It needs to be understood that since 2014 the BJP has been getting something between 80% and 90% Hindu upper castes’ votes in several states of the Hindi heartland. In contrast, the figure for the backward castes, Scheduled Castes and Scheduled Tribes usually hovers around 50 an70%. So far Yadavs, the biggest social group of Uttar Pradesh and Bihar are concerned, they overwhelmingly vote for Samajwadi Party and Rashtriya Janata Dal respectively. On several occasions, not even 10% of them voted for the saffron party in the past.

As the weaker and downtrodden section has a much larger population (over 80%) any decline in their voting preference for the BJP may have a negative impact on the prospect of the party. In that case not to speak of 400-‘paar’ even the figure of 300 (or less) may prove difficult to achieve.

While the BJP appears to be confident of regaining the support of Jats of western UP, especially after winning over Jayant Chaudhary of Rashtriya Lok Dal, in Haryana and Rajasthan the same caste may not be strongly inclined towards it. While Patels of Gujarat may still throw their lot behind the BJP, Maratha votes, especially in Maharashtra, are up for grabs. The two factions of Shiv Sena and Nationalist Congress Party are locked in a grim battle for this section of voters.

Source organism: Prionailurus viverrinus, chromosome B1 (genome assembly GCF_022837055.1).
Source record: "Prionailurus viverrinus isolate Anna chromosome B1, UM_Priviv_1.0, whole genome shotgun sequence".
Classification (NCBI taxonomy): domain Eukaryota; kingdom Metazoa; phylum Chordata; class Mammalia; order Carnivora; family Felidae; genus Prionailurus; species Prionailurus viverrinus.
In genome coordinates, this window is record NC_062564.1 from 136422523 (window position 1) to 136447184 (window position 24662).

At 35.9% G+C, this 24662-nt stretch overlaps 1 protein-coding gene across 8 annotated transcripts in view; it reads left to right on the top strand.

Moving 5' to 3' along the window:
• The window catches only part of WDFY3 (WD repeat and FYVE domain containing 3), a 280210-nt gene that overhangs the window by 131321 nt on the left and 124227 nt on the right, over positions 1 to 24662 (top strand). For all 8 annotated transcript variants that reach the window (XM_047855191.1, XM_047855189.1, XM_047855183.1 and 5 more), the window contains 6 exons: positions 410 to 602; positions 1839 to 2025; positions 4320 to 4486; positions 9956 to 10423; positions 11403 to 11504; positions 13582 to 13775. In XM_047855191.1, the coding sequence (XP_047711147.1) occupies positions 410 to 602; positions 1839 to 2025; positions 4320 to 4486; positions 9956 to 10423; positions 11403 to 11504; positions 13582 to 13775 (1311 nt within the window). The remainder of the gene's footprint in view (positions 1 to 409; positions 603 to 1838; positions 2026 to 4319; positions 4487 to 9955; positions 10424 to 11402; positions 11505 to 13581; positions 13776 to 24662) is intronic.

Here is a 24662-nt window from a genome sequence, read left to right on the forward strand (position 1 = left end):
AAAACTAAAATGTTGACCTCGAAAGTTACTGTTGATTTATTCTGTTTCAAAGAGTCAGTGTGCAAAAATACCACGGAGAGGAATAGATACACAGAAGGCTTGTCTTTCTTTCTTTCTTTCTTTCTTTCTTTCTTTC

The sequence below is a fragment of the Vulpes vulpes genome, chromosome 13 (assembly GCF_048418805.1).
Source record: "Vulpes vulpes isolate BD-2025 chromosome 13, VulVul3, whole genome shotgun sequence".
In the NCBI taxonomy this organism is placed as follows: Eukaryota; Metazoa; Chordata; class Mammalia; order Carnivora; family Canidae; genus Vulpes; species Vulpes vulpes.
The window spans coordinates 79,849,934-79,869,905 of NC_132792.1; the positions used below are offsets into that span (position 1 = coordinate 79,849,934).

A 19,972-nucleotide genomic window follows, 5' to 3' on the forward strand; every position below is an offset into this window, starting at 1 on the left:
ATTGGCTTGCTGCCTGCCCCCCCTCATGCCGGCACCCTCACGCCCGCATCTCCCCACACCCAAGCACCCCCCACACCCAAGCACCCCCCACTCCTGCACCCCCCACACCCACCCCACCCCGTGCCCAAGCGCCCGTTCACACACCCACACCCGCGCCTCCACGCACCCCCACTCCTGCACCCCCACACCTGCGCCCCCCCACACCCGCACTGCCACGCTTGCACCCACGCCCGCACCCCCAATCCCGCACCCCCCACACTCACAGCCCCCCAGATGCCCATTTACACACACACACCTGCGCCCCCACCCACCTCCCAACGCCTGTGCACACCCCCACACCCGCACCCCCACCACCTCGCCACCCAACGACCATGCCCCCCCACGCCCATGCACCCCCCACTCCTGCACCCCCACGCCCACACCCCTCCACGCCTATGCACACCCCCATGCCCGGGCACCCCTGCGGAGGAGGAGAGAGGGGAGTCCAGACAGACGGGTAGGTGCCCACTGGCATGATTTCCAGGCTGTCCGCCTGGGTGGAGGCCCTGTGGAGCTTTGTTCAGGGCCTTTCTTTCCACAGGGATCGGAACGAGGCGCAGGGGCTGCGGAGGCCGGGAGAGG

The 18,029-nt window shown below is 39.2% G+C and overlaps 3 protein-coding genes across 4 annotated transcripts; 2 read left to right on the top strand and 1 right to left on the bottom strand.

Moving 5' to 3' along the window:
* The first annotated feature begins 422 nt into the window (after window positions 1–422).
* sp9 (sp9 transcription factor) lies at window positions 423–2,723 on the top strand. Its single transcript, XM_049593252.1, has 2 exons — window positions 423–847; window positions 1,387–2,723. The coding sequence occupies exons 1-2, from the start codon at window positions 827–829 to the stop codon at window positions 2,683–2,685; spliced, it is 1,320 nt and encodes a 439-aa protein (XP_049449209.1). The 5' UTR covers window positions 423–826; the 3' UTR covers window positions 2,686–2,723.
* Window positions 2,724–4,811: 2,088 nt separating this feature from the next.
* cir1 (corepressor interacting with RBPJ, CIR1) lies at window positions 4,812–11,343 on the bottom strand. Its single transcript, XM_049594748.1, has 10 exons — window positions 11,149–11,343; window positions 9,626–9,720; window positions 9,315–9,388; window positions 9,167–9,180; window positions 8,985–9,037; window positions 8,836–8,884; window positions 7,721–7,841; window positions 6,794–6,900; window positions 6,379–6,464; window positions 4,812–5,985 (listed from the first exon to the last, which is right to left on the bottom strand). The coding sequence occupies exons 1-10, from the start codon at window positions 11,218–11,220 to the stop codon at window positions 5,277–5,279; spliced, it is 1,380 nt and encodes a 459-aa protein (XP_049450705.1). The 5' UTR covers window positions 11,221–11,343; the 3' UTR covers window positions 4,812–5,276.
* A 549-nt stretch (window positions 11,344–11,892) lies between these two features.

As the BJP enjoys the support of a more vocal and socially vibrant class who gets much larger media space one often fails to gauge the mood of a large number of silent voters, who mostly come from poor and less influential sections of society. In this environment of political witch-hunting average voters fear to openly share their feelings and express their viewpoints.

This class of voters open up only when taken into confidence by the faceless print media journalists. As television reporters are recognisable and people know them by their names, they avoid saying anything against the government or the ruling party on camera.

Thus, the situation is very different in comparison to the 2019 election when voters’ priority became visible in many states after the Pulwama-cum-Balakot development. There is silence at the height of the election campaign

Make a contribution to Independent Journalism
facebook twitter